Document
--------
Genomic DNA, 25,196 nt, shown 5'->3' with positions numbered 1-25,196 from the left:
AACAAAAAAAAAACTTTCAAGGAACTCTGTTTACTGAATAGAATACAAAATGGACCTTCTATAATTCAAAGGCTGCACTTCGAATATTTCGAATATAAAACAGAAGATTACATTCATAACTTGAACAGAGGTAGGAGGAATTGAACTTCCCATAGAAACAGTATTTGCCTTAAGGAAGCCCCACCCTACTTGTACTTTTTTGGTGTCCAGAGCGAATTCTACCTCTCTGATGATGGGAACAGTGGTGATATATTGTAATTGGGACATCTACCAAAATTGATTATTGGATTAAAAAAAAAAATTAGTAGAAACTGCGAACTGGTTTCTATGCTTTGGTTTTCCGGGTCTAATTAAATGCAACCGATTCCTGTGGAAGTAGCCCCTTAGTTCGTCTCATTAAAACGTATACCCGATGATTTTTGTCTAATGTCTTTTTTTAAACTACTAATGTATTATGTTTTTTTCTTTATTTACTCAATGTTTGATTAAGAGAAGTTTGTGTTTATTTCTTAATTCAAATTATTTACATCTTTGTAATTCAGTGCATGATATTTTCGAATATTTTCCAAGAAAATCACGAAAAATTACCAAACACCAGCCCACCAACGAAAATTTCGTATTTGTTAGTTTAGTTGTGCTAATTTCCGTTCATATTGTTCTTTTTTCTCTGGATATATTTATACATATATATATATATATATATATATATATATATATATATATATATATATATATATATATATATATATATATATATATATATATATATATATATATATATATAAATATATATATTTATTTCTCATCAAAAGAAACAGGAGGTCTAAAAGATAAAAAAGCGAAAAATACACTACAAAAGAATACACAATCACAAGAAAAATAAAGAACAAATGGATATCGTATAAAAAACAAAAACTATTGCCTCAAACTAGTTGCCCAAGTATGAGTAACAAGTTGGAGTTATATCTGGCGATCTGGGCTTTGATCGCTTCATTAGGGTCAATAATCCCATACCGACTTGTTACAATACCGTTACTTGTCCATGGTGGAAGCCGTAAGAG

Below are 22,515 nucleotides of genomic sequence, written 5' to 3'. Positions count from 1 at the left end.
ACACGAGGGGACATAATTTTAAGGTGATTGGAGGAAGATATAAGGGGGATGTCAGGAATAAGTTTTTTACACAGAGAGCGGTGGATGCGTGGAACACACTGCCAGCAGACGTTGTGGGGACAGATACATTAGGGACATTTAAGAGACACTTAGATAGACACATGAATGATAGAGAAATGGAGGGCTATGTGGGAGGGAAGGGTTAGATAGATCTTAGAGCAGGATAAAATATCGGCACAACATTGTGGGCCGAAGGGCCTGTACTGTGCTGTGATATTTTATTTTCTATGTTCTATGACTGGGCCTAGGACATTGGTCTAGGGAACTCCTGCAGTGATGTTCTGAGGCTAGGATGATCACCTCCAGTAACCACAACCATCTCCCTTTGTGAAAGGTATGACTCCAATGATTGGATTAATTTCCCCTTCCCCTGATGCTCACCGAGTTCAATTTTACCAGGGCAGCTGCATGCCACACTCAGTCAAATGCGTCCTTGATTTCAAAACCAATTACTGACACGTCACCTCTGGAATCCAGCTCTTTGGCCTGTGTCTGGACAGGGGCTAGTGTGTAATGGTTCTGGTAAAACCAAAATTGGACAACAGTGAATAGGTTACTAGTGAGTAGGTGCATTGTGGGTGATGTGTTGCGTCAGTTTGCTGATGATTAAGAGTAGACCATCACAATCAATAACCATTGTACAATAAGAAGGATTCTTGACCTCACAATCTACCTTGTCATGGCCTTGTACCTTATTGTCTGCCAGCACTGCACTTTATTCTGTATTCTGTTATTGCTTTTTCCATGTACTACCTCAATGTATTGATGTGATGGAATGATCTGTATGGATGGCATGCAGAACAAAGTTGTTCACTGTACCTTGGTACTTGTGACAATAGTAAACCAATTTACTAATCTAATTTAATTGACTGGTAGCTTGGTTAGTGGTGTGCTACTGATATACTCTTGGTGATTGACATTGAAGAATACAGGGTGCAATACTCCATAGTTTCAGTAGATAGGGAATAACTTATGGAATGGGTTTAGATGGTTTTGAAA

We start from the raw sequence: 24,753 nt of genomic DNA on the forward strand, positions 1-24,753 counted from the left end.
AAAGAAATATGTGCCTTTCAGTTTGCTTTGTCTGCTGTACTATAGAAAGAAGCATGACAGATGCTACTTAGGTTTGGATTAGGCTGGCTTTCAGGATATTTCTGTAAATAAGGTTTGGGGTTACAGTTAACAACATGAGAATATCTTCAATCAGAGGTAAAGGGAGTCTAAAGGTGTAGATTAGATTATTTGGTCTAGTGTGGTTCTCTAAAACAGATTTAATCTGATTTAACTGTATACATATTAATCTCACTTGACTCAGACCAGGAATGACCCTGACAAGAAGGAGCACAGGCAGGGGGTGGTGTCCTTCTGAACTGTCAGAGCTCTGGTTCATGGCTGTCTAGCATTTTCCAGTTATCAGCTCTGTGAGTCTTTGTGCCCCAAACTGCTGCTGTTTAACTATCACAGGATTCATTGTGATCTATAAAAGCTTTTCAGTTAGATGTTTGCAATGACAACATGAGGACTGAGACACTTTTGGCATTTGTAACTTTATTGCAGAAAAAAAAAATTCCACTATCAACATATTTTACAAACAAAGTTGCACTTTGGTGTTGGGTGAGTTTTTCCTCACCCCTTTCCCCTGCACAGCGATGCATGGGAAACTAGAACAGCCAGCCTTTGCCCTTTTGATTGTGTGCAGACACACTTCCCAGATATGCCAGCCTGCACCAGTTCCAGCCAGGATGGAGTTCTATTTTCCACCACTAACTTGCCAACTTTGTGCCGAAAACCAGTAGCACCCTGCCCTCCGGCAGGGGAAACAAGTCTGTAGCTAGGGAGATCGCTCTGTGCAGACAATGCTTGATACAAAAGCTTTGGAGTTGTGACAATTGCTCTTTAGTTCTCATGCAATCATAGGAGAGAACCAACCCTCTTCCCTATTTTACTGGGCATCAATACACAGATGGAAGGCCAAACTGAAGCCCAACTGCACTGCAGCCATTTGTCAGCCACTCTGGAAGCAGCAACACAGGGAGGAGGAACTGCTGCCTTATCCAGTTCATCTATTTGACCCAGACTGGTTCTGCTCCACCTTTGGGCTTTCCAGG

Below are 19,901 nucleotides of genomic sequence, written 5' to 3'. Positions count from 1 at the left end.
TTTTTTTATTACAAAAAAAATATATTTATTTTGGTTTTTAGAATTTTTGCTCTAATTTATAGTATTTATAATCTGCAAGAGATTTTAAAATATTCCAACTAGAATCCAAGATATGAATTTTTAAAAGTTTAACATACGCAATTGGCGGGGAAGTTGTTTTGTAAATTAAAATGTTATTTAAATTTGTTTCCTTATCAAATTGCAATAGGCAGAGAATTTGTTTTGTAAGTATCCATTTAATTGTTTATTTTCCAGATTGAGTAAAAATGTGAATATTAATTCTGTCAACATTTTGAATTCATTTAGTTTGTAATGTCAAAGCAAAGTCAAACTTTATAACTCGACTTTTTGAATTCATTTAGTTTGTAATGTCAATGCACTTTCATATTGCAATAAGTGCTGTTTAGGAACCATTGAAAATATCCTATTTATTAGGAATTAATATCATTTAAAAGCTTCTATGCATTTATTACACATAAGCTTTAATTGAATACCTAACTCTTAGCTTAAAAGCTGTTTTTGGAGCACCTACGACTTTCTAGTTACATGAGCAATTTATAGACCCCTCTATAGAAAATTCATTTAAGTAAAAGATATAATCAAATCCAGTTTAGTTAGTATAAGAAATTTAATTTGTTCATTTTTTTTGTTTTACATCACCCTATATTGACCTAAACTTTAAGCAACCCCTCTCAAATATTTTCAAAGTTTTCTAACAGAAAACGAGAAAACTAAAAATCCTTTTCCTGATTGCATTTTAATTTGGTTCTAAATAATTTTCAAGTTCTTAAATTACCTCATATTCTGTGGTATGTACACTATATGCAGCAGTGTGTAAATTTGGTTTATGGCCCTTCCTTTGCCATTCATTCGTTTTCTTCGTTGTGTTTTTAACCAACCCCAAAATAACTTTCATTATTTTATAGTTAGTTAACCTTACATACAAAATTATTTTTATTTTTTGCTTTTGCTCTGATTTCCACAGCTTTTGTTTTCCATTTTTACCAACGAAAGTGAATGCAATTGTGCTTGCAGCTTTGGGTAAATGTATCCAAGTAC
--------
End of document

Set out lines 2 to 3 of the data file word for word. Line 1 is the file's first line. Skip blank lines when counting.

AACAAAAAAAAAACTTTCAAGGAACTCTGTTTACTGAATAGAATACAAAATGGACCTTCTATAATTCAAAGGCTGCACTTCGAATATTTCGAATATAAAACAGAAGATTACATTCATAACTTGAACAGAGGTAGGAGGAATTGAACTTCCCATAGAAACAGTATTTGCCTTAAGGAAGCCCCACCCTACTTGTACTTTTTTGGTGTCCAGAGCGAATTCTACCTCTCTGATGATGGGAACAGTGGTGATATATTGTAATTGGGACATCTACCAAAATTGATTATTGGATTAAAAAAAAAAATTAGTAGAAACTGCGAACTGGTTTCTATGCTTTGGTTTTCCGGGTCTAATTAAATGCAACCGATTCCTGTGGAAGTAGCCCCTTAGTTCGTCTCATTAAAACGTATACCCGATGATTTTTGTCTAATGTCTTTTTTTAAACTACTAATGTATTATGTTTTTTTCTTTATTTACTCAATGTTTGATTAAGAGAAGTTTGTGTTTATTTCTTAATTCAAATTATTTACATCTTTGTAATTCAGTGCATGATATTTTCGAATATTTTCCAAGAAAATCACGAAAAATTACCAAACACCAGCCCACCAACGAAAATTTCGTATTTGTTAGTTTAGTTGTGCTAATTTCCGTTCATATTGTTCTTTTTTCTCTGGATATATTTATACATATATATATATATATATATATATATATATATATATATATATATATATATATATATATATATATATATATATATATATATATATATATATATATATATATAAATATATATATTTATTTCTCATCAAAAGAAACAGGAGGTCTAAAAGATAAAAAAGCGAAAAATACACTACAAAAGAATACACAATCACAAGAAAAATAAAGAACAAATGGATATCGTATAAAAAACAAAAACTATTGCCTCAAACTAGTTGCCCAAGTATGAGTAACAAGTTGGAGTTATATCTGGCGATCTGGGCTTTGATCGCTTCATTAGGGTCAATAATCCCATACCGACTTGTTACAATACCGTTACTTGTCCATGGTGGAAGCCGTAAGAG

Below are 22,515 nucleotides of genomic sequence, written 5' to 3'. Positions count from 1 at the left end.